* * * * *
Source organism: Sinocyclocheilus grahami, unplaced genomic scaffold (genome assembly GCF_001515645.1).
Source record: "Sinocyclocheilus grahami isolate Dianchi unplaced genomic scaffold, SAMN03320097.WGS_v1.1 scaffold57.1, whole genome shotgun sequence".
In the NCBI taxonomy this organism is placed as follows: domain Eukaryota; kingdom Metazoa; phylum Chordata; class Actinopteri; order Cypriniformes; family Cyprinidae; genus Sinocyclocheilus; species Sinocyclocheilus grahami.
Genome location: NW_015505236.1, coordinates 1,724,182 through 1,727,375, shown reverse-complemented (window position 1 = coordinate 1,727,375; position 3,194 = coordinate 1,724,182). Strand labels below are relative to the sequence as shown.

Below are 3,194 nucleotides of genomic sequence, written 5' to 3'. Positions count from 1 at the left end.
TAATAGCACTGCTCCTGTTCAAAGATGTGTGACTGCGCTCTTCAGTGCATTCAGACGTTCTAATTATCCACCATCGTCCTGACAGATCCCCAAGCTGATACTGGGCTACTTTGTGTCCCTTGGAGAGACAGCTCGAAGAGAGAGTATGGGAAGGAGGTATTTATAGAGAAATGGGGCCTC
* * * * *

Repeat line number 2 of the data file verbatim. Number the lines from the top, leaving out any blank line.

Source record: "Sinocyclocheilus grahami isolate Dianchi unplaced genomic scaffold, SAMN03320097.WGS_v1.1 scaffold57.1, whole genome shotgun sequence".